Ah the politics of baby names. Always known that you’re going to call your first born after your great aunt’s cousin first removed? Come up with something so unique you’re afraid that if you reveal it, someone else might steal it?
It used to be that parents kept their chosen baby name a secret until after they’d given birth. But there’s been a growing trend in people shouting their monikers from the rooftops in the hope that if they call shotgun, no one else will dare lift it.
But while everyone has the right to call their baby whatever they choose, is it ok to call dibs on a name and try and stop anyone else in your inner circle from using it too?
Well, according to the baby naming experts, in order to ‘claim’ a name you have to have a really solid reason.
“If it’s your grandmother’s maiden name, if it’s the great, great grandfather’s middle name and you have 50 cousins who also like it, you can’t call dibs.”
Nor can you claim ownership of a name when you’re not even pregnant. (Yep apparently people actually do that!)
“You cannot call dibs unless you are actually expecting a baby, which people try to do,” Pamela continues.
“If you are expecting, and say it’s a girl, your grandma was Elizabella, you are completely in your rights to call dibs in that sense among your close friends and family members. You can call dibs to people you’re likely to see and have a part in your baby’s life as your family grows up.”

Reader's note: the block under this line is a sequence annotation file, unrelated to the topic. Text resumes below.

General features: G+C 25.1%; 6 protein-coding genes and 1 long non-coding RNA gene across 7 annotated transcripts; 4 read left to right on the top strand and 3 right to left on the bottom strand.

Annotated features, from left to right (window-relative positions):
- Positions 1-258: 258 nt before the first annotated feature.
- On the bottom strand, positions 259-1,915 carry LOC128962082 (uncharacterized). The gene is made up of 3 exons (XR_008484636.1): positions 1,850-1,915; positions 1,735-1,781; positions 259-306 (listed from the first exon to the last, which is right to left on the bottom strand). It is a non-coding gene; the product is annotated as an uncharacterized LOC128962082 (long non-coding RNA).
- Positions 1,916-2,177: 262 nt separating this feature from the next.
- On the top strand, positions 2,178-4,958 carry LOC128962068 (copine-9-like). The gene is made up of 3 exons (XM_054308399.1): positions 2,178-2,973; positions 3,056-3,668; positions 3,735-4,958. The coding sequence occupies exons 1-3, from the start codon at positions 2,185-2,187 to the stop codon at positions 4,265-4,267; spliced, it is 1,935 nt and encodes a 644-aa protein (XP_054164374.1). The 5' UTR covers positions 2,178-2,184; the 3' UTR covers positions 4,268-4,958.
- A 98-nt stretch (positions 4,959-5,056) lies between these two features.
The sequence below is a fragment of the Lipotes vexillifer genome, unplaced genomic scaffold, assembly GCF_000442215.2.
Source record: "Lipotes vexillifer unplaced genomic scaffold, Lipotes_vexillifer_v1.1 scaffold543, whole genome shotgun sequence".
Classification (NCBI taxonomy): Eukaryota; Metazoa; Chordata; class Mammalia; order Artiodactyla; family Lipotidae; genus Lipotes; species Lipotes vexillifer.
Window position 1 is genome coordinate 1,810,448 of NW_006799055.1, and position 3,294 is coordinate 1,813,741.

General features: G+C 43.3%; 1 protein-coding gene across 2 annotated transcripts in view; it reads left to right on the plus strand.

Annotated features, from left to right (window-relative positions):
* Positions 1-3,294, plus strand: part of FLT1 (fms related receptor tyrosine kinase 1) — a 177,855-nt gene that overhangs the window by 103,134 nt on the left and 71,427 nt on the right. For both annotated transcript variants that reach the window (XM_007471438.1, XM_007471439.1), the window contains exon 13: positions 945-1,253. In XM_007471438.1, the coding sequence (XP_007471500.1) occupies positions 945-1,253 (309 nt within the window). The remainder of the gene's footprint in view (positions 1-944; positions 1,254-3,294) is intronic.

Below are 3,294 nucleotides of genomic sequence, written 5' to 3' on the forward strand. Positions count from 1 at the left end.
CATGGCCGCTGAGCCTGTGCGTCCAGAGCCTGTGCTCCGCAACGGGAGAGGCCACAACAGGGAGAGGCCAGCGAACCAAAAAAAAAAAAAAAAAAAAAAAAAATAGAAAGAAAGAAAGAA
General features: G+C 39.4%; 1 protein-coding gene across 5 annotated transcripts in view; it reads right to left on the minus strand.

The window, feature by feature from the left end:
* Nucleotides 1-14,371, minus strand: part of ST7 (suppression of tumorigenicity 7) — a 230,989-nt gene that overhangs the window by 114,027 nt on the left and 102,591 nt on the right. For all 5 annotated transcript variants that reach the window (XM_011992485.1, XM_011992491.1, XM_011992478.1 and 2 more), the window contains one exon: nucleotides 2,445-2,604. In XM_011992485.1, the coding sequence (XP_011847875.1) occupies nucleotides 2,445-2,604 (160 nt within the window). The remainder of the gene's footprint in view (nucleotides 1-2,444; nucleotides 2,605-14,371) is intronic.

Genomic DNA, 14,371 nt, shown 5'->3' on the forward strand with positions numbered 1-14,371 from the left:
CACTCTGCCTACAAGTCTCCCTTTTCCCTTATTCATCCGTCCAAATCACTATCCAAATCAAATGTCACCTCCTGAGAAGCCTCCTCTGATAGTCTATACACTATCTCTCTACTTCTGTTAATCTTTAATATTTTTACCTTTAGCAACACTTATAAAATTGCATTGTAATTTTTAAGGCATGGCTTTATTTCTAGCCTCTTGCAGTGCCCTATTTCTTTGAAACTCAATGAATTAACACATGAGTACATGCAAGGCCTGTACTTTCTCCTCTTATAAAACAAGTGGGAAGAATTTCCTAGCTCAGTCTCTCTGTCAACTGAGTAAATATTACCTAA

According to Pamela, the only other situation when you can ‘own’ a baby name is if you invented an original name when you were a child. In that case you can claim it for your own among your friends and family.
Who knew there was a whole baby naming etiquette?
Little wonder therefore that people have had actual fallings out over so-called name stealing.
Back in September a mum-of-two took to the Internet to express her frustration about her sister’s decision to copy her child’s name — not once, but twice.
Taking to parenting forum Mumsnet, the woman shared her frustration after her sister announced she’d be naming her unborn child the same name as her sibling’s two-month-old son. She used the platform to ask readers if they thought she was “unreasonable” to think her sister’s choice was “unfair”.
It’s a situation Pamela is all too familiar with.
“I’ve heard a lot of cases of people who are in the same family who live hundreds of miles apart, who share the same family member name and it can cause hard feelings,” she tells Personal Space.
So how does she suggest people navigate the baby name minefield?
“Any way to lay down a rule that’s going to make it easy and not hurtful helps,” she says.
“Everyone is on the hunt for their own special name.”
Let’s face it no one has a copyright or certificate of ownership over a name, but parents-to-be should try to be respectful of others’ feelings when it comes to choosing a moniker for their little one, particularly if a certain name holds a special meaning for another couple.
You may have harboured a favourite name since you were a kid, but it’s possible that it happens to be your sister or best friend’s favourite name too. And if you do both end up choosing the same moniker is it really the end of the world?
That being said, if I ever have another child I’ll probably call it Mabel. Just saying.
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